Staff Interviews – Alan Wong, Facilitator

May is Asian American and Pacific Islander Heritage month and we asked several of our Sound Discipline colleagues to share the stories of their family heritage and the people who have inspired them. Thank you Alan for sharing this inspiring story of your family!


Alan and his father visiting their Ancestral Village in Guangdong Province, China in 2019.

What is your heritage?

I am a mixed-race person of color. My father is Chinese and immigrated to this country in his twenties after growing up in the Philippines. My mother was white and moved to Seattle in her late teens from a small town in Indiana. She had ancestry from Germany, England, and Scotland.



Alan’s Mother and Father at their wedding reception.

Tell us a story from your family history.

My parents met in a social dance class at the University of Washington. They were married in the 1960s at a time when interracial marriage was not only frowned on by many, but still illegal in many places. When my parents decided to marry, it would have technically been illegal to do so in my mother’s home-state of Indiana (luckily, they married out here on the West Coast).

There is something so meaningful to me about the fact that my parents’ love itself was an act of resistance – that I exist due to their courage and their love – and that both are equally necessary to achieve liberation. As this conservative Supreme Court stands ready to overturn Roe vs. Wade, I am painfully aware that some of our basic and essential civil rights are at risk. And I honor couples like Mildred and Richard Loving – who made the Supreme Court’s Loving Decision possible – and without whom interracial marriage may have remained illegal – and I might not exist at all.


Alan’s Dad as a boy (far right) with his father, mother (Ruby – also a teacher), and three brothers in the Philippines.

Where/how do you fit in to your family legacy?

I grew up in a multicultural community in South Seattle and always identified (and was identified as) a person of color – although, being mixed, people were often unclear what my ethnic background was. As children, my four siblings and I were deeply steeped in Chinese culture. We frequently visited Chinatown, used Chinese herbs and medicine when we were sick, and ate Chinese food both at home and in restaurants. My father has only ever called me by my Chinese name – Wong Tsou Peng. Peng, my given name, means “peace” or “balance” and, fittingly Tsou (my generational name) connotes respect for the ancestors.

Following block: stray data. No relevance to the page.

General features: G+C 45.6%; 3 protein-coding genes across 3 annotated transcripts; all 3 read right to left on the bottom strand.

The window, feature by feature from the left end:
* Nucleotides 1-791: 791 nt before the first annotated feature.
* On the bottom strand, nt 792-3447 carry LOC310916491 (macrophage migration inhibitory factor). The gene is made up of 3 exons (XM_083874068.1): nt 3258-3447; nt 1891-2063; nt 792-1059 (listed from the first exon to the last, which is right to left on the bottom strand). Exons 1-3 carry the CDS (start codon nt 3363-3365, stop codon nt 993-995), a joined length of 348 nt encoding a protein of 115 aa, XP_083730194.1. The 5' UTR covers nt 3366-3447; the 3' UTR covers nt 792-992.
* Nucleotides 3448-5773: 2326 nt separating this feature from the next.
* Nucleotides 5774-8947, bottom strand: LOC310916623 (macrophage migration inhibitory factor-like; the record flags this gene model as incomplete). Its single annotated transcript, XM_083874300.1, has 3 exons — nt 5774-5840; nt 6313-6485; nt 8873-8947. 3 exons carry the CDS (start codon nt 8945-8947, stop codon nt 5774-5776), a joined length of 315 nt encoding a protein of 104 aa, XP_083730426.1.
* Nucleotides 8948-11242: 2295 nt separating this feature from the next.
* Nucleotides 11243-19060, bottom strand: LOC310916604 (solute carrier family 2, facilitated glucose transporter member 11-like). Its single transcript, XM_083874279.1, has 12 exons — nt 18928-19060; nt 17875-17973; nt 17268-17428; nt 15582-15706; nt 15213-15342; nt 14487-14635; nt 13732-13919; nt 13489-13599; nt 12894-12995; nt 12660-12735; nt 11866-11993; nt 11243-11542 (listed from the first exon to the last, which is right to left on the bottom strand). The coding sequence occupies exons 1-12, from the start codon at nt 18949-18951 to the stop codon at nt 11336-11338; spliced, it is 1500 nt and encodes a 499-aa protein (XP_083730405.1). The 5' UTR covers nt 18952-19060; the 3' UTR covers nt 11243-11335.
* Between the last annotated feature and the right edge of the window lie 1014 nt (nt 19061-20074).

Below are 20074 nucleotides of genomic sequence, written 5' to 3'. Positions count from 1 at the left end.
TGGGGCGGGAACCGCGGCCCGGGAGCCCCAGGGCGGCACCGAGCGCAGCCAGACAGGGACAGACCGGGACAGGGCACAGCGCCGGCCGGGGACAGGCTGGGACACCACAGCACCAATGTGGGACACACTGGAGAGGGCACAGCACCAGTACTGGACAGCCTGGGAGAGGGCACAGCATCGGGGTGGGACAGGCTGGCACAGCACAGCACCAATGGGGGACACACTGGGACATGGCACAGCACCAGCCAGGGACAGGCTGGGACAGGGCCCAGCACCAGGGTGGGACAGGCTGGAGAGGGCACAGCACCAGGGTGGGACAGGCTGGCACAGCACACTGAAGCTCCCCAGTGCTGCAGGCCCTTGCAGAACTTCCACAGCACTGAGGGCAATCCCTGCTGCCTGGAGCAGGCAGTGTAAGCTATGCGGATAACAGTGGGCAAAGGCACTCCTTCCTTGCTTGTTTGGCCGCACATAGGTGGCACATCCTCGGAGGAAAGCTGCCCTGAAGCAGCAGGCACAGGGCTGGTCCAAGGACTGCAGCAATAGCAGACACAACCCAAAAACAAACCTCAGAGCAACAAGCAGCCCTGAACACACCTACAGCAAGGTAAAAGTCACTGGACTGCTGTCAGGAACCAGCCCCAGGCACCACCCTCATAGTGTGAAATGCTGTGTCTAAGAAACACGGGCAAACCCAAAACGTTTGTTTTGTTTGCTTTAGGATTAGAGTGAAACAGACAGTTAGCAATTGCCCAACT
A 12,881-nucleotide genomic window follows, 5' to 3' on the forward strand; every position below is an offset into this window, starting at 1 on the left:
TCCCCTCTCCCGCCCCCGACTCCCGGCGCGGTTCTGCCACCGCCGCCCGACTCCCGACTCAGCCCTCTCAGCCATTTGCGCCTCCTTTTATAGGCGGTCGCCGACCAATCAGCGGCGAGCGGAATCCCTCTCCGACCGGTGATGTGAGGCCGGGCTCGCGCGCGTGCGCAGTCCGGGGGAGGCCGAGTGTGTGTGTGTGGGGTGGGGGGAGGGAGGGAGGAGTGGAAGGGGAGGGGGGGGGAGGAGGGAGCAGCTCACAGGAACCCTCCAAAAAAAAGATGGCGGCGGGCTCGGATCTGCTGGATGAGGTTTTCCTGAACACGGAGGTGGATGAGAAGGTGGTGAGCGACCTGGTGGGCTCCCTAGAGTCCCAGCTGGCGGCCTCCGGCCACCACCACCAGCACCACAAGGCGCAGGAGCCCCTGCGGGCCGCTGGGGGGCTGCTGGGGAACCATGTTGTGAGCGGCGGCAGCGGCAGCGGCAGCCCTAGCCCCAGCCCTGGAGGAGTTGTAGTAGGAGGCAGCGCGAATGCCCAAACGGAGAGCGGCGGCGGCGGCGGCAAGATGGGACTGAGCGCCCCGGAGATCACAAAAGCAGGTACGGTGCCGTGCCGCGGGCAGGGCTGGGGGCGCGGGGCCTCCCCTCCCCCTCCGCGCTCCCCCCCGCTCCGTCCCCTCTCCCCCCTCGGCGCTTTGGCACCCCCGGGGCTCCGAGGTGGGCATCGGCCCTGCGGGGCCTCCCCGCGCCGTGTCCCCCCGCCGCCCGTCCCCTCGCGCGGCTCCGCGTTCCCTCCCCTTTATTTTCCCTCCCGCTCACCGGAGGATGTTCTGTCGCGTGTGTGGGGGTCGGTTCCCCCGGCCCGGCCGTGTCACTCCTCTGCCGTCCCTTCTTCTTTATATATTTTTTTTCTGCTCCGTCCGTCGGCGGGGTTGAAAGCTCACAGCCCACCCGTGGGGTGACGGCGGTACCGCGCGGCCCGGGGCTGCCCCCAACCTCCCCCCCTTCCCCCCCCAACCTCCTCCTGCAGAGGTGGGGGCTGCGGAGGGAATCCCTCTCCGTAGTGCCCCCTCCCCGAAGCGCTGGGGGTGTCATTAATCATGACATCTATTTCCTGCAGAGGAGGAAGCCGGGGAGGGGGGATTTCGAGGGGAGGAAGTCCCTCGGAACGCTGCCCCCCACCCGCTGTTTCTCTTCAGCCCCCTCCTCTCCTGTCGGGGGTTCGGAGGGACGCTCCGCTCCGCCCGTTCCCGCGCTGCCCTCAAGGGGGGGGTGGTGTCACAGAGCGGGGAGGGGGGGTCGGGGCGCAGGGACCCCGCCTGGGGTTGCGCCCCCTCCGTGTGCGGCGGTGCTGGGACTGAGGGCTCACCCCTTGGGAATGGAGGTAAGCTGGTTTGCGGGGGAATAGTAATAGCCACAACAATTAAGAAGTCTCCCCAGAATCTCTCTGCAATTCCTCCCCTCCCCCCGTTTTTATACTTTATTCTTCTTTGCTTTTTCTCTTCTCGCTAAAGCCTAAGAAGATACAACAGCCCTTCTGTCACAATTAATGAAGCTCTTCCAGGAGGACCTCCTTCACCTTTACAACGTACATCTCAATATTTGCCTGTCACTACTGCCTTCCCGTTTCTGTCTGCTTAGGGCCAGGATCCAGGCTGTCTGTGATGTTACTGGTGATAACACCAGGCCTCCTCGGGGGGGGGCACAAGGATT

Part of Alan’s family celebrating Chinese New Year, 2017.


My family celebrated (and still celebrates) Chinese holidays and traditions – some, better known in the U.S., like the mid-Autumn Moon Festival, when we eat moon cakes, read poetry and admire the moon, and others less well-known, like “7/7”, which my family calls “Milky Way Day”. On that day (sometimes referred to as “Chinese Valentine’s Day”) we gaze at the stars and listen to the legend of the star-crossed lovers who meet on a celestial bridge of birds once a year on that date. We also eat Milky Way chocolate bars, just for fun.





Does your family have any local legacy/ties to local Asian culture/legacy here?

When my father first came to the U.S. in 1963, he lived in a small rooming house in Seattle’s Chinatown and worked various jobs at restaurants in the area. He has always been deeply entrenched in Seattle’s Chinese community. Like many Chinese Immigrants my father went to the local family association to build community connection – and he (and I) still actively engage with the Wong Family Association.

Speaking multiple Chinese dialects, as well as Tagalog and English, my Dad could serve as an informal interpreter in a variety of settings. He also was an active leader in the U.W.’s Chinese Student Association, even brushing shoulders with a young Bruce Lee who came and offered a Kung Fu demonstration at the UW student union before he made it big in movies. My Dad sometimes served as a teacher at the Chinese School of the Chong Wa Benevolent Association and also offered English and citizenship classes to newly arrived Chinese immigrants. Teaching runs in the family as that was my paternal grandmother Ruby’s profession, as well.


Who is an Asian American hero who has influenced your journey working in education?

Other than my father and grandmother, another Asian American hero who has influenced my journey in education is Ryo Imamura. Ryo was my professor at the Evergreen State College for a 2-quarter immersive course called “Turning Eastward” (and later sponsored an independent study course with me). A Japanese Buddhist priest (from a long family lineage), Ryo was also a psychotherapist and helped us critically examine Western approaches to psychology and the mental health industry, while delving deeper into explorations of Buddhism and Taoism – spiritual traditions I am ancestrally connected to and had just begun to actively practice as a teenager.

Ryo’s course deepened my understanding of and personal practice of these spiritual traditions and has deeply influenced my practice as a social worker and educator – including my incorporation of mindfulness techniques and qi gong practices into my work at Sound Discipline. After I graduated and for every year until he retired, Ryo brought me back in to offer guest lectures to his new cohort of Turning Eastward students. We’d always have dinner and catch-up afterwards – special time connecting about life and our work as educators.